Design Barriers Come Tumbling Down With Preapproved Retirement Plans


 

m104437.JPG

With changes in how it signs off on retirement plans, the Internal Revenue Service is counting on plan design flexibility to entice more employers to adopt preapproved forms of retirement plans.

In Revenue Procedure 2017-41, the agency announced new procedures for issuing opinion letters that indicate whether retirement plans qualify for tax-favored treatment. The changes, which take effect starting Oct. 2, include elements aimed at encouraging employers to convert from individually designed plans to the preapproved plan format, the agency said.

Revenue Procedure 2017-41 “loosens up on several long-term plan design bugaboos for preapproved plans,” Louis T. Mazawey, a principal at Groom Law Group, told Bloomberg BNA. For example, the changes will allow a money purchase plan to be combined with a Section 401(k) or profit sharing plan in the same plan document, he said.

Last year, the IRS announced in Revenue Procedure 2016-37 that it was scaling back on determination letters for individual plans. Budget and personnel cuts prompted that move.

Program Differences

An individually designed plan covers only the employer for whom it is specifically drafted, while a preapproved plan potentially encompasses many more employers under the same plan document.

In a preapproved plan, a recordkeeper, attorney, financial institution, or other entity applies for an opinion letter on behalf of at least 15 employers that agree to adopt the same preapproved plan.

If the IRS approves of the plan provisions, it issues a favorable opinion letter that the employer can rely on in adopting the preapproved plan for its own situation.

Common Design

The IRS is opening up more design possibilities for preapproved plans, according to Mazawey. He pointed to new options for nonstandardized plans, which are plans that offer flexibility in certain areas not available under standardized plans.

For example, the IRS will allow a nonstandardized plan that contains an employee stock ownership plan to include a 401(k) feature. “This is a pretty common design, certainly among Fortune 500 companies,” Mazawey said. These companies often want to be able to deduct dividends on stock held by the ESOP—a benefit unique to these plans, he said.

Plan sponsors will also have more leeway under the revenue procedure to use cash balance plans, he said. Cash balance plans use interest crediting to determine part of the participant’s benefit accrual.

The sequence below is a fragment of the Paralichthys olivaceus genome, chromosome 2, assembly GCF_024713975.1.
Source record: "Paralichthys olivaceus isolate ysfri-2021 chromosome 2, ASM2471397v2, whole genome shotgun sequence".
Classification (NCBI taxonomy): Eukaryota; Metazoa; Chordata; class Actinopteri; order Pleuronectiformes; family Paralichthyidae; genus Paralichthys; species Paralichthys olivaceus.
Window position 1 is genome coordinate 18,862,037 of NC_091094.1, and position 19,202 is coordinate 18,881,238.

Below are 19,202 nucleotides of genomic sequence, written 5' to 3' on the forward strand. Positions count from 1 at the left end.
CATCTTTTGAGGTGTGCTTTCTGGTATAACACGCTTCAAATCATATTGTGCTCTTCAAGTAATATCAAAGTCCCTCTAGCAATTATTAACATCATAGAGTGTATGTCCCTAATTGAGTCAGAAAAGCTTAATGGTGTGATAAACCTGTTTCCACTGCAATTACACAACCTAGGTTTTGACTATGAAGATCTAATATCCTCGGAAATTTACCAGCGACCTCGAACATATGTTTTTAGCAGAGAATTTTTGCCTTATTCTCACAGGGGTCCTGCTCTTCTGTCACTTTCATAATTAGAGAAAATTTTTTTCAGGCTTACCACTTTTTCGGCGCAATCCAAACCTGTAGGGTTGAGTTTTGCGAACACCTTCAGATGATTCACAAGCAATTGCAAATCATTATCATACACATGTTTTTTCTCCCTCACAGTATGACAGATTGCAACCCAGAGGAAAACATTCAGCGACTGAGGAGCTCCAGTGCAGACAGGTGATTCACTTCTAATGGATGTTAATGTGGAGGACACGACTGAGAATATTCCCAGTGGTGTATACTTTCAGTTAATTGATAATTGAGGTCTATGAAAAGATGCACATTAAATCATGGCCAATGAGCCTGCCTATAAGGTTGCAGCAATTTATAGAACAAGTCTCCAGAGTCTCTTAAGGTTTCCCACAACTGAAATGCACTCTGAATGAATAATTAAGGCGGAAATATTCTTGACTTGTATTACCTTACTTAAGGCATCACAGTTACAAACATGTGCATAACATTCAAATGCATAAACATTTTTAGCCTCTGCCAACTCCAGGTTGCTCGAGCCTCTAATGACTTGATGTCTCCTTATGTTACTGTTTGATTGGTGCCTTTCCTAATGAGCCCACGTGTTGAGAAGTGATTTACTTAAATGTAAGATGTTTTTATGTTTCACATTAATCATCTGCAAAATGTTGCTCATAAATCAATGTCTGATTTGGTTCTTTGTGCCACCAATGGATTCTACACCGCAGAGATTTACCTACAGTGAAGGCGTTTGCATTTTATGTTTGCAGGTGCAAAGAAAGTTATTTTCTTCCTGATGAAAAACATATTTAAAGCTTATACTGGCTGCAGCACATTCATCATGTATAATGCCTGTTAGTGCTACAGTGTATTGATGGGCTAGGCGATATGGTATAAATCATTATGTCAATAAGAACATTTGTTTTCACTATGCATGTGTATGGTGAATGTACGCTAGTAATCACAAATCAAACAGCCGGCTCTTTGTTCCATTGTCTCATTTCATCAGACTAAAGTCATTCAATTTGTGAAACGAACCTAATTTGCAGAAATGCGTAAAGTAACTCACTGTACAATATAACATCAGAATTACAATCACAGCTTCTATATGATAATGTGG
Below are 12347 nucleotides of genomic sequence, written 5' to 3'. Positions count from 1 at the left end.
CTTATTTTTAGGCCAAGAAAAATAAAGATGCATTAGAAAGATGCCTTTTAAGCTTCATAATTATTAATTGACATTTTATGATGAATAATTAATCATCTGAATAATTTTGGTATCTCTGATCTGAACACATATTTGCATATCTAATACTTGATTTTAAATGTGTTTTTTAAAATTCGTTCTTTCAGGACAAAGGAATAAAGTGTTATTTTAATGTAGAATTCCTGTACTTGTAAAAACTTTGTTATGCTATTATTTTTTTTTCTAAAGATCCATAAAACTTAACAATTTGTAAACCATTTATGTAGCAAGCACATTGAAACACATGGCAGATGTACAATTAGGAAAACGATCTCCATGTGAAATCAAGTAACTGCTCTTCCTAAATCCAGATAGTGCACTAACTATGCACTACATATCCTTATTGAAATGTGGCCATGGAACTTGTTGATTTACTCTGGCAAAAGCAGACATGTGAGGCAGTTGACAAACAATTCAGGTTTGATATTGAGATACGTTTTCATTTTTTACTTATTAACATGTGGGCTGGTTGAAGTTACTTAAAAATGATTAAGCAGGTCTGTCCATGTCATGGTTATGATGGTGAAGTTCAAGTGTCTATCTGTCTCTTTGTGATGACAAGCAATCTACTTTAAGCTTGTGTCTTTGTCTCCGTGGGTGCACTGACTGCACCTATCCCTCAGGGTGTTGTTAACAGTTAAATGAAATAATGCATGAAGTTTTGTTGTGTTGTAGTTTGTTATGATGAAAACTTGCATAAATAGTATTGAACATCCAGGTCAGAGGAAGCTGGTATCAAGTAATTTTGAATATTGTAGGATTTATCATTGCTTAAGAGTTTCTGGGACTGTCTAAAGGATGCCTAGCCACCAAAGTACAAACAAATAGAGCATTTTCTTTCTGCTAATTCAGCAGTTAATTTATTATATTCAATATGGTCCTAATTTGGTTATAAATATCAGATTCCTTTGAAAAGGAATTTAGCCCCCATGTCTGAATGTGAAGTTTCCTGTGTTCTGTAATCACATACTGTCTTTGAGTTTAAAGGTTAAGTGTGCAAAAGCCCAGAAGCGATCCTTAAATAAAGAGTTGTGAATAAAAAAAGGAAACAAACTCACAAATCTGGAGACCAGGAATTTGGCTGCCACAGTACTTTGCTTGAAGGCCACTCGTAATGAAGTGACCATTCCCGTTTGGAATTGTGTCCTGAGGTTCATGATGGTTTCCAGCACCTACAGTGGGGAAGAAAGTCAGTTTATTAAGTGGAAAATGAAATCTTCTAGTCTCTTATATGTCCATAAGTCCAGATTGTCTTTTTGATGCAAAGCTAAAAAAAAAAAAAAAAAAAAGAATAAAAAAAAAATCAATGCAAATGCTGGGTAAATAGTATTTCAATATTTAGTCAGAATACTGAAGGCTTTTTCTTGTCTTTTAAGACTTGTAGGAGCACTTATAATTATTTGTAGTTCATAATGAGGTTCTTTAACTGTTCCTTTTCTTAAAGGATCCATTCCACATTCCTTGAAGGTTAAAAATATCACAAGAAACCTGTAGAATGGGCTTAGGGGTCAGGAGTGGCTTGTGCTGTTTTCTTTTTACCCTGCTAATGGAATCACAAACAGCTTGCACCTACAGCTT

The revenue procedure will allow nonstandardized cash balance plans to base the interest crediting rate on the plan’s actual rate of return. Cash balance plans are subject to additional design restrictions, including that the only formula permitted is that the employee’s rate of benefit accrual can’t exceed 133 1/3 percent of the employee’s accrual rate in any earlier year of service.

Trusts and Custodial Accounts

The IRS also will no longer review or issue opinion letters for any provisions included in trust documents or custodial agreements, according to the revenue procedure.

Plan sponsors have mixed views on this, Mazawey said. “The trust document typically has few IRS-related provisions in it,” he said. However, part of having a qualified plan is having a qualified trust, he said. “The fact that the preapproved plan no longer covers that is concerning because some trust documents have different wording and many were written many years ago, leading to issues over interpretation,” he said.

Retirement plan sponsors and trustees want some assurance that they can rely on the trust document, especially as trust documents are not allowed to have any provisions that override the plan document, he said.

Legacy Benefit Formulas

A continuing issue for the IRS is what impact the retention of so-called legacy benefits will have on the conversion from an individually designed plan to a preapproved plan.

Revenue Procedure 2017-41 noted that certain legacy benefit formulas often arise in the context of mergers and acquisitions. The IRS is seeking “comments on this issue, particularly with respect to the effect that appending legacy benefit formulas would have on reliance on a plan’s Opinion Letter.”

Employers want some accommodation of these legacy formulas in the opinion letter or at least confirmation that their presence won’t knock the plan out of the pre-approved program, Mazawey said.

Gain a deeper understanding of the legal complexities of employee benefits and executive compensation with a free trial to Bloomberg Law: Benefits and Executive Compensation.